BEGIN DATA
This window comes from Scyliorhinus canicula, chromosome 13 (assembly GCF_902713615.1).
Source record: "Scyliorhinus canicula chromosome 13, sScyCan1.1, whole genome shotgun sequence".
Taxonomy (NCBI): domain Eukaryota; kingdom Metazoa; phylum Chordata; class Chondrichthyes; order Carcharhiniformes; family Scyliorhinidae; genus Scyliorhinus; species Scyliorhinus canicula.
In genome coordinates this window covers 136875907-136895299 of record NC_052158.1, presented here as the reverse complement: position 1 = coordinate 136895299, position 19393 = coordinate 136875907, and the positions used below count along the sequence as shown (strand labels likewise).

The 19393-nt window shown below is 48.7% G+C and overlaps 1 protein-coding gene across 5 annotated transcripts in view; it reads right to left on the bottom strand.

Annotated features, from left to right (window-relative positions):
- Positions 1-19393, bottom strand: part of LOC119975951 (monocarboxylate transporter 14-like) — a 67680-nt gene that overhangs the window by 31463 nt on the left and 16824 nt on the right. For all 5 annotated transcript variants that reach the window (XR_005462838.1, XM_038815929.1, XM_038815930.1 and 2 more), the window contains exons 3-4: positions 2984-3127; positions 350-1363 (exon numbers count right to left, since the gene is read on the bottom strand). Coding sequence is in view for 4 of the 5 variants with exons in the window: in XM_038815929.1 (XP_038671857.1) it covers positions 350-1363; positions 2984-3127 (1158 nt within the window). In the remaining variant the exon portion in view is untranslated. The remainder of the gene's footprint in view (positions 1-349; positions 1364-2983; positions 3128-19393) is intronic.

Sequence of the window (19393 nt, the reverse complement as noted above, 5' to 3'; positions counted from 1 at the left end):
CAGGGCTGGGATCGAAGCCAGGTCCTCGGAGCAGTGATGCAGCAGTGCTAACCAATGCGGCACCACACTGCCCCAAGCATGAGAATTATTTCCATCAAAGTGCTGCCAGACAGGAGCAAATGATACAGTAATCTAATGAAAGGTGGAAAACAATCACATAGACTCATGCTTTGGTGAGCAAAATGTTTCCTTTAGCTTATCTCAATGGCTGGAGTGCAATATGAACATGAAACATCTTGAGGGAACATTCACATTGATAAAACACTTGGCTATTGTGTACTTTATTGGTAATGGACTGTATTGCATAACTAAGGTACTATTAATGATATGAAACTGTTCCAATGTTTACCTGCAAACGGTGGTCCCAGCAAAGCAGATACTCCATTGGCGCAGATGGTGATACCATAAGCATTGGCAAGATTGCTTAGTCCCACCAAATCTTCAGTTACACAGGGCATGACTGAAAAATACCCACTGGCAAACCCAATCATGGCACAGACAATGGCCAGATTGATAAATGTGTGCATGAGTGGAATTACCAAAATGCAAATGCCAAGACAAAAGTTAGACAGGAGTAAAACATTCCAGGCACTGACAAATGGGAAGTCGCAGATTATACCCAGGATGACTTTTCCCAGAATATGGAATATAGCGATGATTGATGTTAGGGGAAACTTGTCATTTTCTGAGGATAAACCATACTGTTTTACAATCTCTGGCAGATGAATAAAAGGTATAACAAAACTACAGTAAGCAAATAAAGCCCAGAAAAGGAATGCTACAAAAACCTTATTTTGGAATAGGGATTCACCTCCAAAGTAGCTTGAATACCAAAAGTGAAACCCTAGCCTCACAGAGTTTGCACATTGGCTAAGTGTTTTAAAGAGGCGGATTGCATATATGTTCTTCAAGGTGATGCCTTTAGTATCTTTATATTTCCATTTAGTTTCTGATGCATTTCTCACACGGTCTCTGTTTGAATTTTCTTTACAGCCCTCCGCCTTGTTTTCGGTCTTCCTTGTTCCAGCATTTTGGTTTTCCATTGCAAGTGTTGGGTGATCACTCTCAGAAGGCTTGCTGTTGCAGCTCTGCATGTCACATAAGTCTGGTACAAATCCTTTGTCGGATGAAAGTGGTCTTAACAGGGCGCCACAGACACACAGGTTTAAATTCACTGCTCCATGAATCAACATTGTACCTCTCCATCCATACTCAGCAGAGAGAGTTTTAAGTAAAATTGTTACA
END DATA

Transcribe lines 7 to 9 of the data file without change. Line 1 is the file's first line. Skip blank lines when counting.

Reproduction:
- Positions 1-19393, bottom strand: part of LOC119975951 (monocarboxylate transporter 14-like) — a 67680-nt gene that overhangs the window by 31463 nt on the left and 16824 nt on the right. For all 5 annotated transcript variants that reach the window (XR_005462838.1, XM_038815929.1, XM_038815930.1 and 2 more), the window contains exons 3-4: positions 2984-3127; positions 350-1363 (exon numbers count right to left, since the gene is read on the bottom strand). Coding sequence is in view for 4 of the 5 variants with exons in the window: in XM_038815929.1 (XP_038671857.1) it covers positions 350-1363; positions 2984-3127 (1158 nt within the window). In the remaining variant the exon portion in view is untranslated. The remainder of the gene's footprint in view (positions 1-349; positions 1364-2983; positions 3128-19393) is intronic.

Sequence of the window (19393 nt, the reverse complement as noted above, 5' to 3'; positions counted from 1 at the left end):
CAGGGCTGGGATCGAAGCCAGGTCCTCGGAGCAGTGATGCAGCAGTGCTAACCAATGCGGCACCACACTGCCCCAAGCATGAGAATTATTTCCATCAAAGTGCTGCCAGACAGGAGCAAATGATACAGTAATCTAATGAAAGGTGGAAAACAATCACATAGACTCATGCTTTGGTGAGCAAAATGTTTCCTTTAGCTTATCTCAATGGCTGGAGTGCAATATGAACATGAAACATCTTGAGGGAACATTCACATTGATAAAACACTTGGCTATTGTGTACTTTATTGGTAATGGACTGTATTGCATAACTAAGGTACTATTAATGATATGAAACTGTTCCAATGTTTACCTGCAAACGGTGGTCCCAGCAAAGCAGATACTCCATTGGCGCAGATGGTGATACCATAAGCATTGGCAAGATTGCTTAGTCCCACCAAATCTTCAGTTACACAGGGCATGACTGAAAAATACCCACTGGCAAACCCAATCATGGCACAGACAATGGCCAGATTGATAAATGTGTGCATGAGTGGAATTACCAAAATGCAAATGCCAAGACAAAAGTTAGACAGGAGTAAAACATTCCAGGCACTGACAAATGGGAAGTCGCAGATTATACCCAGGATGACTTTTCCCAGAATATGGAATATAGCGATGATTGATGTTAGGGGAAACTTGTCATTTTCTGAGGATAAACCATACTGTTTTACAATCTCTGGCAGATGAATAAAAGGTATAACAAAACTACAGTAAGCAAATAAAGCCCAGAAAAGGAATGCTACAAAAACCTTATTTTGGAATAGGGATTCACCTCCAAAGTAGCTTGAATACCAAAAGTGAAACCCTAGCCTCACAGAGTTTGCACATTGGCTAAGTGTTTTAAAGAGGCGGATTGCATATATGTTCTTCAAGGTGATGCCTTTAGTATCTTTATATTTCCATTTAGTTTCTGATGCATTTCTCACACGGTCTCTGTTTGAATTTTCTTTACAGCCCTCCGCCTTGTTTTCGGTCTTCCTTGTTCCAGCATTTTGGTTTTCCATTGCAAGTGTTGGGTGATCACTCTCAGAAGGCTTGCTGTTGCAGCTCTGCATGTCACATAAGTCTGGTACAAATCCTTTGTCGGATGAAAGTGGTCTTAACAGGGCGCCACAGACACACAGGTTTAAATTCACTGCTCCATGAATCAACATTGTACCTCTCCATCCATACTCAGCAGAGAGAGTTTTAAGTAAAATTGTTACA